I have a 46gal tank with a Fluval 305 filter. My tank has been going for about a year and a half now and never any problems until now. Over the last week 3 of my fish have died. I originally had a Jack Dempsey, Firemouth, 3 Parrot's, and Bala Shark. I moved locally (but to another city) at the end of May and brought all of my water with me, and all my fish seemed to do fine with the move. I woke up one morning to one of my Parrots lying on the bottom of the tank very pale and barely breathing, and within about an hour he was dead. The next day my Bala Shark died, and 3 days after that another Parrot died (Tuesday night). My remaining Parrot and Jack look ok and fairly normal, but my Firemouth doesn't look too good. He is just hanging out in the corner near the top of the tank (very unlike him) and has gotten darker than normal. I took water into the local fish store on Wednesday (which is a salt water store but they do have some african cichlids also) and they told me that my nitrate level was 40ppm and it was way too high and that I needed to do a 20gal water change, and add more live plants and add fluval clearmax and a phosphorous remover to my filter. I did all of these things and today had my water rechecked at Pet Smart (they are much closer to my apartment) and they told me my nitrate levels were still 40ppm but "that for a freshwater tank that is an ok level, just make sure it doesn't go any higher". I'm at a loss as to should be done. I bought amquel plus but have not used it yet, because i'm worried if i just start adding chemicals i will just kill everything. The only thing i can think of is that the water is different here than where i use to live, but i am using the api tap water stuff which i believe is suppose to remove all of the toxins.

    Please please help me get this straightened out so I can save my remaining fish.
    Quote Originally Posted by Oscars4TheWin View Post
    First off you might want to consider buying yourself a test kit so you dont have to take your water somewhere to get it tested. id recommend buying the API Master Freshwater test kit.

    As far as your Nitrate levels, im going to have to say your tank is over stocked 46 is to small for Jack Dempsey let alone any other fish, and is probably why your having issues with water quality.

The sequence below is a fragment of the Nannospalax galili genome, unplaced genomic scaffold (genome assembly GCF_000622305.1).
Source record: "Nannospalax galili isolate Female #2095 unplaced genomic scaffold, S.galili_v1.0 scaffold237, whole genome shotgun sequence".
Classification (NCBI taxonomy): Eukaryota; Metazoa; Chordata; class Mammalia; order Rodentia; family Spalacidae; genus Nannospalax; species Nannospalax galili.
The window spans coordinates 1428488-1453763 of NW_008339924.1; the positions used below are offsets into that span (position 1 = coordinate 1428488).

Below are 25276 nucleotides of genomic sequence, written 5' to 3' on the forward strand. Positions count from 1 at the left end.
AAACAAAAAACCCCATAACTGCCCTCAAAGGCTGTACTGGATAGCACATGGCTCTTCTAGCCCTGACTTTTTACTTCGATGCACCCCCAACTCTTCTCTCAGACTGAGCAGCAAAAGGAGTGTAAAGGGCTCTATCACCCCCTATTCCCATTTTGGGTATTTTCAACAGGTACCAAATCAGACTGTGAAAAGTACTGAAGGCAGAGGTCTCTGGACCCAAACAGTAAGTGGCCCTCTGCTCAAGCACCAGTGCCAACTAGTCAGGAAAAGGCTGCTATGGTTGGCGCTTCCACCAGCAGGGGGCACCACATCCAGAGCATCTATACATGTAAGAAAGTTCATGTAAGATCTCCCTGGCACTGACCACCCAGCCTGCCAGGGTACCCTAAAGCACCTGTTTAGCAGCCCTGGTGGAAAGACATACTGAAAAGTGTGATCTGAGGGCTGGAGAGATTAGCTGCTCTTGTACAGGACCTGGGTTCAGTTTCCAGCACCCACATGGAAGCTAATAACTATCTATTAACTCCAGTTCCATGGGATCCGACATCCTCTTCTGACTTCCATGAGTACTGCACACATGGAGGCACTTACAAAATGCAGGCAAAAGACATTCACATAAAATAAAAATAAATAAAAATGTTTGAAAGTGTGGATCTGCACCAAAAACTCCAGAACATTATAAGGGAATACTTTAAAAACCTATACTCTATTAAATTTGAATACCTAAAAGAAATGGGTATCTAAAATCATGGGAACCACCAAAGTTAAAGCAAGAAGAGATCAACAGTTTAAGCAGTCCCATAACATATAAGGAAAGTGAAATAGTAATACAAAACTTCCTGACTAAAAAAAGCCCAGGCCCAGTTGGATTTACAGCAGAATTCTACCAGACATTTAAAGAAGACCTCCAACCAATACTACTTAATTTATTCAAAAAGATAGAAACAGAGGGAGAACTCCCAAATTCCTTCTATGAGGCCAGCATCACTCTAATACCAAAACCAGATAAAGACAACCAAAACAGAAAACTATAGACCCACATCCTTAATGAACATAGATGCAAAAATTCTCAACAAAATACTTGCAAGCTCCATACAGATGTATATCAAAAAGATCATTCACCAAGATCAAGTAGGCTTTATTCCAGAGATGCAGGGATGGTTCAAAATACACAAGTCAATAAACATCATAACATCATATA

Also dont ever believe a word the big box stores like petsmart and petco say

    First and foremost - Welcome to the forum, this is one of the best forums I have found, the people here know their stuff and will help you with any and all questions you might have!

    On to business... the 46 is too small for the fish you are keeping... as Oscars said, a 46 is too small for a single JD, let alone all the others with him, which is probably the cause for the spike. You may not have have the issue before you moved because the bacteria colony was probably massive to keep up with the bio-load, when you moved you more then likely lost part maybe up to half of that bacteria colony (common when moving). Now that the bacteria has been reduced the levy has broke and you are getting large spikes in Nit, Ammonia, etc.

    I too would recommend buying your own test kit (and yes the Freshwater Master Test Kit by API is the best IMO=In My Opinion) I have two of the kits for testing all my tanks.

    As far as 40ppm on Nitrates you normally can get away with that if you have ample filtration and not overcrowded fish... I personally never let mine get over 30ppm max... With the move stressing your fish and hurting your bacterias, you probably can expect more problems.

    Here is what I would do if I were in your situation.

    A) drop the JD
    or
    B)Drop everything else and keep the JD
    and then
    C) 20% water changes daily for two weeks
    or
    D) 30% Water changes every other day for two weeks

    Keep testing your own water with the Test kit you should go buy.

    *** Petsmart/Petco***
    Sometimes, if you are lucky enough to have a Petsmart that has an employee that KNOWS what they are doing you can trust them... Unfortunately 95% of them have no clue about what they are talking about and are just trying to sell you something, or trying to get you to go away if they don't have the answer.

    So in conclusion...
    Get your own test kit (API FMTK is the best)
    Reduce the Bioload in that tank (best to get rid of the larger/est fish)
    Regular and often water changes (Top Fin Dechlorinator is just fine follow instructions)
    lastly... POST PHOTOS!!! We all love fish, and love to see more fish!!!

    Welcome to the forum once again and I hope this helped...
    ><((((º>`•.¸¸.•´¯`•.¸.•´¯`•...¸><((((º>¸. RoSCoE
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  5. #5
    Join Date
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    Holland Patent, NY
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    Quote Originally Posted by ge2655 View Post
    Normally, when deaths occur this frequently, it is the result of either a disease or poisoning.
    Let's not forget Aggression.... Not saying this is your problem, just that a single fish can kill off others when you are not around and mislead you into thinking there is a water problem.
    "Cichlids aren't aggressive, they are territorial. Aggression is a response to inadequate territory for their breeding and feeding needs."

    "A Nation of Sheep Breeds a Government of Wolves!"